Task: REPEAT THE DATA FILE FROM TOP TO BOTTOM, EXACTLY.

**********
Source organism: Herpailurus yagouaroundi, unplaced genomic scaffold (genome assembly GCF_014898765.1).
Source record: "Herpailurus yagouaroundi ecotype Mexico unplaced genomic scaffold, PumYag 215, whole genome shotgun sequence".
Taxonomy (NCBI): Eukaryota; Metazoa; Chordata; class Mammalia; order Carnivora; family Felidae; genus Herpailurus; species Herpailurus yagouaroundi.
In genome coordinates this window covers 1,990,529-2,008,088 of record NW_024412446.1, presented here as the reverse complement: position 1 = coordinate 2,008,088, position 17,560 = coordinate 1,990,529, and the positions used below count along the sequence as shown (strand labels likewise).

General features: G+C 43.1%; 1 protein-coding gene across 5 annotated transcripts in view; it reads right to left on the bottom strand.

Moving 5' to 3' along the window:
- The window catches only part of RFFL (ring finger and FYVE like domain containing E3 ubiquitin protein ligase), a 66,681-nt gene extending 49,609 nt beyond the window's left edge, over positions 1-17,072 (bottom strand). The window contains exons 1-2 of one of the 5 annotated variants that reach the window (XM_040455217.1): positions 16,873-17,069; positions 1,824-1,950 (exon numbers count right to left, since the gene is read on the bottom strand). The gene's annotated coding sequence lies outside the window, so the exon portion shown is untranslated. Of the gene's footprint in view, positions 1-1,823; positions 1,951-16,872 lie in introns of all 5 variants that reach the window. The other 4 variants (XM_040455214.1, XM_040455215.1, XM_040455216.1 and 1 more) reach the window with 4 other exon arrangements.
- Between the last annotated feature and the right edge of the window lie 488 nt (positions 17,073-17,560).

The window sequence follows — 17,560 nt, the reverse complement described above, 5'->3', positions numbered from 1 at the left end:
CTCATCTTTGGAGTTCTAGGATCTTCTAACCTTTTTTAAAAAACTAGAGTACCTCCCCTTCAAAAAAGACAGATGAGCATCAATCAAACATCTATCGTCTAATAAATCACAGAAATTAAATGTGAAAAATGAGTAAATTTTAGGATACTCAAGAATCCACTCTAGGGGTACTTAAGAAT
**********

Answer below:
Source organism: Herpailurus yagouaroundi, unplaced genomic scaffold (genome assembly GCF_014898765.1).
Source record: "Herpailurus yagouaroundi ecotype Mexico unplaced genomic scaffold, PumYag 215, whole genome shotgun sequence".
Taxonomy (NCBI): Eukaryota; Metazoa; Chordata; class Mammalia; order Carnivora; family Felidae; genus Herpailurus; species Herpailurus yagouaroundi.
In genome coordinates this window covers 1,990,529-2,008,088 of record NW_024412446.1, presented here as the reverse complement: position 1 = coordinate 2,008,088, position 17,560 = coordinate 1,990,529, and the positions used below count along the sequence as shown (strand labels likewise).

General features: G+C 43.1%; 1 protein-coding gene across 5 annotated transcripts in view; it reads right to left on the bottom strand.

Moving 5' to 3' along the window:
- The window catches only part of RFFL (ring finger and FYVE like domain containing E3 ubiquitin protein ligase), a 66,681-nt gene extending 49,609 nt beyond the window's left edge, over positions 1-17,072 (bottom strand). The window contains exons 1-2 of one of the 5 annotated variants that reach the window (XM_040455217.1): positions 16,873-17,069; positions 1,824-1,950 (exon numbers count right to left, since the gene is read on the bottom strand). The gene's annotated coding sequence lies outside the window, so the exon portion shown is untranslated. Of the gene's footprint in view, positions 1-1,823; positions 1,951-16,872 lie in introns of all 5 variants that reach the window. The other 4 variants (XM_040455214.1, XM_040455215.1, XM_040455216.1 and 1 more) reach the window with 4 other exon arrangements.
- Between the last annotated feature and the right edge of the window lie 488 nt (positions 17,073-17,560).

The window sequence follows — 17,560 nt, the reverse complement described above, 5'->3', positions numbered from 1 at the left end:
CTCATCTTTGGAGTTCTAGGATCTTCTAACCTTTTTTAAAAAACTAGAGTACCTCCCCTTCAAAAAAGACAGATGAGCATCAATCAAACATCTATCGTCTAATAAATCACAGAAATTAAATGTGAAAAATGAGTAAATTTTAGGATACTCAAGAATCCACTCTAGGGGTACTTAAGAAT